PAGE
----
Scottish ministers have been accused of ignoring scientific evidence after they announced plans to ban the growing of genetically modified crops in Scotland.

The SNP government said that it was not prepared to "gamble" with the future of Scotland's £14 billion food and drink sector.

But experts said the decision marked a "sad day" for science.

Opponents of GM crops question their impact over the longer term.

But supporters say they are safe and pose no threat to the environment.

The European Union currently approves crops for cultivation.

But Scottish ministers will now request an opt-out.

Rural Affairs Secretary Richard Lochhead said: "Scotland is known around the world for our beautiful natural environment - and banning growing genetically modified crops will protect and further enhance our clean, green status.

"There is no evidence of significant demand for GM products by Scottish consumers and I am concerned that allowing GM crops to be grown in Scotland would damage our clean and green brand, thereby gambling with the future of our £14 billion food and drink sector.

"Scottish food and drink is valued at home and abroad for its natural, high quality which often attracts a premium price, and I have heard directly from food and drink producers in other countries that are ditching GM because of a consumer backlash.

"That is why I strongly support the continued application of the precautionary principle in relation to GM crops and intend to take full advantage of the flexibility allowed under these new EU rules to ban GM crops from being grown in Scotland.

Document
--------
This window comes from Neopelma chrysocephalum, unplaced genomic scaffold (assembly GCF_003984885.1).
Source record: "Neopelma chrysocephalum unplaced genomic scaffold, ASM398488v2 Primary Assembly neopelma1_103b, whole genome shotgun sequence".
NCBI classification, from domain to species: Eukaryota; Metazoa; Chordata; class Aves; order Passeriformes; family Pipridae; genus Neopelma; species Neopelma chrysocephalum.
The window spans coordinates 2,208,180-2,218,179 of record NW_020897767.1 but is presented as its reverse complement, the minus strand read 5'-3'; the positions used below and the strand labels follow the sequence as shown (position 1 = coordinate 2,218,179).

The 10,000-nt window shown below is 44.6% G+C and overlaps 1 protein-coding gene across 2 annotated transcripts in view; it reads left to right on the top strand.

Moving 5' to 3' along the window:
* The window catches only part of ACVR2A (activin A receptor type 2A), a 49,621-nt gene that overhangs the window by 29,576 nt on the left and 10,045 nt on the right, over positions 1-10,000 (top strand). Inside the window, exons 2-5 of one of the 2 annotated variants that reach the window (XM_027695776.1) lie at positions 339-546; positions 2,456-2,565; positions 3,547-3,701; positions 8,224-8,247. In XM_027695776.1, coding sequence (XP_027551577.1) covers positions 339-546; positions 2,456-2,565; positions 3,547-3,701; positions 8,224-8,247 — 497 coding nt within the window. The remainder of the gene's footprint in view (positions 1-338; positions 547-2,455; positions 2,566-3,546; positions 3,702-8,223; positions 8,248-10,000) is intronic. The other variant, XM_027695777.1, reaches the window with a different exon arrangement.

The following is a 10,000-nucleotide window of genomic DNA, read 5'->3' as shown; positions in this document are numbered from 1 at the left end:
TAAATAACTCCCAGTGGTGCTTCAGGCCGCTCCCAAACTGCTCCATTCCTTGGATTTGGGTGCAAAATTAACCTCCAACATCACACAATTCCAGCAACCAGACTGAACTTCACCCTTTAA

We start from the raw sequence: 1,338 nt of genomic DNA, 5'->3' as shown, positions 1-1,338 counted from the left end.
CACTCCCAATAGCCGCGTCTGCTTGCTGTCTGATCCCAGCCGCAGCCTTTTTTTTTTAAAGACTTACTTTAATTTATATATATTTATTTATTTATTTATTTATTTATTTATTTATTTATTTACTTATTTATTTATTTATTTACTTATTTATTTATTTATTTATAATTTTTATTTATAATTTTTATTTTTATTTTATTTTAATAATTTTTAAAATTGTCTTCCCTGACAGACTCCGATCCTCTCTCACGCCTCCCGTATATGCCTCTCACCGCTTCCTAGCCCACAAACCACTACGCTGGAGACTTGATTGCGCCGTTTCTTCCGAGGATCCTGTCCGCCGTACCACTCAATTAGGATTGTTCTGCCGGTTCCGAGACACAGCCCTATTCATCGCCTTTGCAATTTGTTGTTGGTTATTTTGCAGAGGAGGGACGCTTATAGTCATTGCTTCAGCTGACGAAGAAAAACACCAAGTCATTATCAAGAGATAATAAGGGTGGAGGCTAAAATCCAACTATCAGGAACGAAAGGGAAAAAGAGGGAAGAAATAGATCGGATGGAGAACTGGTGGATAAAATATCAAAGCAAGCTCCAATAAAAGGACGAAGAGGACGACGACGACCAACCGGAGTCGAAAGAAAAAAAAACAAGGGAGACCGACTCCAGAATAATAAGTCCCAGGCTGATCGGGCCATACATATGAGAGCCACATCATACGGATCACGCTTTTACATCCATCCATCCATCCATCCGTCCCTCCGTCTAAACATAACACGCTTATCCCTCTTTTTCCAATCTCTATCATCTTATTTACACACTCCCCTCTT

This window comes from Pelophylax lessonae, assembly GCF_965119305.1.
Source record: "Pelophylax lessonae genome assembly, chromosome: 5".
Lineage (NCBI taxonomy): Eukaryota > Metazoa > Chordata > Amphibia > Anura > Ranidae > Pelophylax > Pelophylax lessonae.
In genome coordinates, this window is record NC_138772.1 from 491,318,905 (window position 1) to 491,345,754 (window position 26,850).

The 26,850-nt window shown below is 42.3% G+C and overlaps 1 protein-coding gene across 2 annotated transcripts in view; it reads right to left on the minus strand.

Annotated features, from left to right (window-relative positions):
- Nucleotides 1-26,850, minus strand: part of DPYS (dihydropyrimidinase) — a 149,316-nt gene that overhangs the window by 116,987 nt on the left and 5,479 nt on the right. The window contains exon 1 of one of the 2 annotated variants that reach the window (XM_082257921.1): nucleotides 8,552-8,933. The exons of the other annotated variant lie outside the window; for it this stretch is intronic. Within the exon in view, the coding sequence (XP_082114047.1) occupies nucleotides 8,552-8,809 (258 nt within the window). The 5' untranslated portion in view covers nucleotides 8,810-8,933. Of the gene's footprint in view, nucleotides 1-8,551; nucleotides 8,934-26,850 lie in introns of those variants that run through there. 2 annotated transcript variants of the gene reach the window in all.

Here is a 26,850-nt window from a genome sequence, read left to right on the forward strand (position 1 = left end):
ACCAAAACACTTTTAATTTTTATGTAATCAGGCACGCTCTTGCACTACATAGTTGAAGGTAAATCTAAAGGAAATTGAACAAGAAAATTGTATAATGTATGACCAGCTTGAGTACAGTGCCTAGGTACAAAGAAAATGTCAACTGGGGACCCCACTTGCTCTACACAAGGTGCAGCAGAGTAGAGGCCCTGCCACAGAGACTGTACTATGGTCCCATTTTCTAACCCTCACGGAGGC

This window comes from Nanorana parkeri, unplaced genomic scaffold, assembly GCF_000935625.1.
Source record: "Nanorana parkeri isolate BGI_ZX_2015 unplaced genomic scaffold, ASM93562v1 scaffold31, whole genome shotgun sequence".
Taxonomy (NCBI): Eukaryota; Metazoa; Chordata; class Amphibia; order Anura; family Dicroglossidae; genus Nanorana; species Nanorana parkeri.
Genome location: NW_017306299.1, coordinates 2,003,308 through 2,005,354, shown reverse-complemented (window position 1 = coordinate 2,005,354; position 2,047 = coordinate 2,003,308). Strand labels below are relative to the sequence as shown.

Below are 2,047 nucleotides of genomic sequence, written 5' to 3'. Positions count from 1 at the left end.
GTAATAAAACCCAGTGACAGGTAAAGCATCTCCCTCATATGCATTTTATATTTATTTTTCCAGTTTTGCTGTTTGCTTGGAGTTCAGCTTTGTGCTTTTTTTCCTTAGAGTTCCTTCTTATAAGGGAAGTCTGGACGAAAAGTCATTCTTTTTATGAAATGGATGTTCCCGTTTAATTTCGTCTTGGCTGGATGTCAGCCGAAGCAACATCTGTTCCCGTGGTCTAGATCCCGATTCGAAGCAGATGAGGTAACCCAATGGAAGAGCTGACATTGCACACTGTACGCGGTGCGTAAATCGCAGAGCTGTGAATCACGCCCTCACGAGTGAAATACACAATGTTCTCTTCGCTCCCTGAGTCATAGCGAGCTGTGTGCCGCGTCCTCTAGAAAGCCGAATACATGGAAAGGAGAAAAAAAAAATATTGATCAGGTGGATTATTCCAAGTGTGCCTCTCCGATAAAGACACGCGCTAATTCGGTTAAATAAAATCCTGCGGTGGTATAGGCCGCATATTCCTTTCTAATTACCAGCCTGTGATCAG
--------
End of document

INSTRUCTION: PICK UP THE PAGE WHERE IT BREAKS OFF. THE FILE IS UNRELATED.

"The Scottish Government has long-standing concerns about GM crops - concerns that are shared by other European countries and consumers, and which should not be dismissed lightly."

The move was backed by Friends of the Earth and the Scottish Greens.

But Huw Jones, professor of molecular genetics at agricultural science group Rothamsted Research, said the announcement marked a "sad day for science and a sad day for Scotland".

He said that GM crops approved by the EU were safe for humans, animals and the environment.

"It is a shame the Scottish Parliament think cultivation would harm their food and drink sector," he added. "If approved, this decision serves to remove the freedom of Scottish farmers and narrows their choice of crop varieties to cultivate in the future."

Farmers also reacted angrily.

Scott Walker, NFU Scotland Chief Executive said: "Other countries are embracing biotechnology where appropriate and we should be open to doing the same here in Scotland.

“Decisions should be taken on the individual merits of each variety, based on science and determined by whether the variety will deliver overall benefit. These crops could have a role in shaping sustainable agriculture at some point and at the same time protecting the environment which we all cherish in Scotland.

“What we want is an open debate that then allows decisions to be taken from an informed positon reflecting current technology."

But the Green Party welcomed the decision.

MSP Alison Johnstone said: "Opting out of growing genetically-modified crops is the right move for Scotland.

"Cultivation of GM crops would harm our environment and our reputation for high quality food and drink."